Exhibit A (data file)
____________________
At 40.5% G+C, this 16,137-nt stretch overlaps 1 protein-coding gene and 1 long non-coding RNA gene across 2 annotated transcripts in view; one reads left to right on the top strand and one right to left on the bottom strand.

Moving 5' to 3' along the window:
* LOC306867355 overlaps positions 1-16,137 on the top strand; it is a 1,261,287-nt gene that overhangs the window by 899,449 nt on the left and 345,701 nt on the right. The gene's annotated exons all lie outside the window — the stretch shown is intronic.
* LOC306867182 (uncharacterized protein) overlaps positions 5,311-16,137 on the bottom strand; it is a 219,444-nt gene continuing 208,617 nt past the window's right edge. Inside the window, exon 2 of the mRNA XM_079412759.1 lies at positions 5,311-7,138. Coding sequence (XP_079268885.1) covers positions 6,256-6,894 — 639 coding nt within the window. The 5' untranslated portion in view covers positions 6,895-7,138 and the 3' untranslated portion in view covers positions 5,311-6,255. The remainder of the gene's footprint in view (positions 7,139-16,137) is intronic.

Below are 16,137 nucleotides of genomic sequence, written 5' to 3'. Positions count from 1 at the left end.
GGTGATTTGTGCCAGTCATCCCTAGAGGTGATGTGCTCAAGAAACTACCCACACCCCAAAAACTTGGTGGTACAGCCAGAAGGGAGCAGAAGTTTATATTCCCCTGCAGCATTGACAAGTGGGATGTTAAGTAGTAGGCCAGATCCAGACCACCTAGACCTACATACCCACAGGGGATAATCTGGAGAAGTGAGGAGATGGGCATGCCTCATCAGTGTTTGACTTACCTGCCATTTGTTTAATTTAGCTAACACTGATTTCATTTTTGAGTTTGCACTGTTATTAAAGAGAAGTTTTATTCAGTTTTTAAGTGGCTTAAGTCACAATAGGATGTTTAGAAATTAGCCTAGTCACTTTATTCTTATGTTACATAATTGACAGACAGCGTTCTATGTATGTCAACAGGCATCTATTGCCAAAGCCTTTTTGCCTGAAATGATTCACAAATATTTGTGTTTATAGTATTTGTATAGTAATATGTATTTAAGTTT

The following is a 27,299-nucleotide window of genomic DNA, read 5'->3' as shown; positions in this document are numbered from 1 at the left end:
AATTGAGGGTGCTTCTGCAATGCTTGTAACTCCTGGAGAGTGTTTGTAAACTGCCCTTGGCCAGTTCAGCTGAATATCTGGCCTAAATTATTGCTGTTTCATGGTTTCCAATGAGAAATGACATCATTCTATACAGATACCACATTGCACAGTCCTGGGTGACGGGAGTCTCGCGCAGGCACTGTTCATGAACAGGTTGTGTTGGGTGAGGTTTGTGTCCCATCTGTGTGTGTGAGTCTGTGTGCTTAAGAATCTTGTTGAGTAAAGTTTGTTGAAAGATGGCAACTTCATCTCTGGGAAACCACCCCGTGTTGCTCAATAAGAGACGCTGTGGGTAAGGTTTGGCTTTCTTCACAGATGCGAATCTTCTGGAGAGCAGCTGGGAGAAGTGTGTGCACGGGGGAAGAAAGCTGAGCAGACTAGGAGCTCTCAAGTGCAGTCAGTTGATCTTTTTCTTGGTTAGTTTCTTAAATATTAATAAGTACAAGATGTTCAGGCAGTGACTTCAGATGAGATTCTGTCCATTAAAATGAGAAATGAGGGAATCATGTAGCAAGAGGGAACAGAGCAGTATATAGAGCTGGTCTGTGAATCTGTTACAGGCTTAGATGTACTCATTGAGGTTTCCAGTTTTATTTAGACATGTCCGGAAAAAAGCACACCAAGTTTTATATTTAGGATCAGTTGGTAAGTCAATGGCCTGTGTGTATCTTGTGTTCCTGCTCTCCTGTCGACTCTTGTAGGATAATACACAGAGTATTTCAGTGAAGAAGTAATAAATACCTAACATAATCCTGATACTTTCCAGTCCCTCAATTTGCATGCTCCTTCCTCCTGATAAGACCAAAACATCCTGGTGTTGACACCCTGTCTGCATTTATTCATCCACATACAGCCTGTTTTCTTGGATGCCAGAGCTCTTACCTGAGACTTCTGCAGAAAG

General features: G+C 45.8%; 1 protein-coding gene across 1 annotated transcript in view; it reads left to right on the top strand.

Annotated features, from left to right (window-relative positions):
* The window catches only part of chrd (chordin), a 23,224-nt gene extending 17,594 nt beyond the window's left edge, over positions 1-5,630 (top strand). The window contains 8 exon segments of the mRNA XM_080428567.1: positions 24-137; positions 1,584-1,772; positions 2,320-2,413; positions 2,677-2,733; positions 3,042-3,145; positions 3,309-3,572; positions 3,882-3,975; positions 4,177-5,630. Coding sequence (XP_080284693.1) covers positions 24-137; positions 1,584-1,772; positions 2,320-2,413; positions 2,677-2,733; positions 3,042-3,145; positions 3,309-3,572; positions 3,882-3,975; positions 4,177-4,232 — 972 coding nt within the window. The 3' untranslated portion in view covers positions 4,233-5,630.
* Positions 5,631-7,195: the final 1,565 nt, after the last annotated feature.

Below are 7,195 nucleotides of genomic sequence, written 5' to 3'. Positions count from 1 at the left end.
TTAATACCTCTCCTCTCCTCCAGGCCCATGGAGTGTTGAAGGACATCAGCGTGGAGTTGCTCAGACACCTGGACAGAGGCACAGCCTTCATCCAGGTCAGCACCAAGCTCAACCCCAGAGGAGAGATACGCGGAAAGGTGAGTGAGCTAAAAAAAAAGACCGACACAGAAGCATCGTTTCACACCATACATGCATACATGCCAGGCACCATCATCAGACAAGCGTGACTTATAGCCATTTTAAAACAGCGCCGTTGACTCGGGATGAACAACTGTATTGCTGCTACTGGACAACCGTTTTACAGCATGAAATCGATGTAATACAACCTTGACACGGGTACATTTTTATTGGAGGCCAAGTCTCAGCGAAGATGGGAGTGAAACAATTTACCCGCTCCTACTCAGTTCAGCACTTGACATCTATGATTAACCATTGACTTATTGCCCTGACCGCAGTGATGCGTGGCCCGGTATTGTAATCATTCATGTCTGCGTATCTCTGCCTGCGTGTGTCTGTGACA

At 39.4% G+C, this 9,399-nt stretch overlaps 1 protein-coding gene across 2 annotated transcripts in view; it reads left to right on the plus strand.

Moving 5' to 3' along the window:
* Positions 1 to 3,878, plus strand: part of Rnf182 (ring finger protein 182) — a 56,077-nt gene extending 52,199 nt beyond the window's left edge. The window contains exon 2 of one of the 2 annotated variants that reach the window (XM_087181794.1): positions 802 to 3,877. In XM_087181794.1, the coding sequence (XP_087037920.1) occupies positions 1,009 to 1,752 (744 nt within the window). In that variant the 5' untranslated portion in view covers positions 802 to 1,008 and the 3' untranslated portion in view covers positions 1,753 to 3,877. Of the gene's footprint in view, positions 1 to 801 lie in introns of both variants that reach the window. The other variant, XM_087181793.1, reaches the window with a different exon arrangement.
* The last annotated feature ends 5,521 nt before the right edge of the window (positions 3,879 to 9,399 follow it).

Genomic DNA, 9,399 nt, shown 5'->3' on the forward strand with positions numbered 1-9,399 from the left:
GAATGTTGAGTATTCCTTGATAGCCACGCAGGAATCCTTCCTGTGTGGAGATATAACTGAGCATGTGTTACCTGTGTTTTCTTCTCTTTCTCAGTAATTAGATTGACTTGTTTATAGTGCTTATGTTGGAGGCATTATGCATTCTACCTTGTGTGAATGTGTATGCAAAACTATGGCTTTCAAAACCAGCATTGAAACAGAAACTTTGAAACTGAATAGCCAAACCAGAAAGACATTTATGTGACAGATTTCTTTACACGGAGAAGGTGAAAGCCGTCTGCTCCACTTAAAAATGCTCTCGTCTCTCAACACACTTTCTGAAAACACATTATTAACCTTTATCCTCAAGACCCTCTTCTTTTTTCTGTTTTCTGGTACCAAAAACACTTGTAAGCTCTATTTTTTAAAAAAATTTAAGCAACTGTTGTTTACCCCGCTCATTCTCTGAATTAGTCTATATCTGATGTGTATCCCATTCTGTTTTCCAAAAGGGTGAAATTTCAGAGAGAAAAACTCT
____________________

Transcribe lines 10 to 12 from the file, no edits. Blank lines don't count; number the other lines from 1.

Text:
Annotated features, from left to right (window-relative positions):
* The window catches only part of chrd (chordin), a 23,224-nt gene extending 17,594 nt beyond the window's left edge, over positions 1-5,630 (top strand). The window contains 8 exon segments of the mRNA XM_080428567.1: positions 24-137; positions 1,584-1,772; positions 2,320-2,413; positions 2,677-2,733; positions 3,042-3,145; positions 3,309-3,572; positions 3,882-3,975; positions 4,177-5,630. Coding sequence (XP_080284693.1) covers positions 24-137; positions 1,584-1,772; positions 2,320-2,413; positions 2,677-2,733; positions 3,042-3,145; positions 3,309-3,572; positions 3,882-3,975; positions 4,177-4,232 — 972 coding nt within the window. The 3' untranslated portion in view covers positions 4,233-5,630.
* Positions 5,631-7,195: the final 1,565 nt, after the last annotated feature.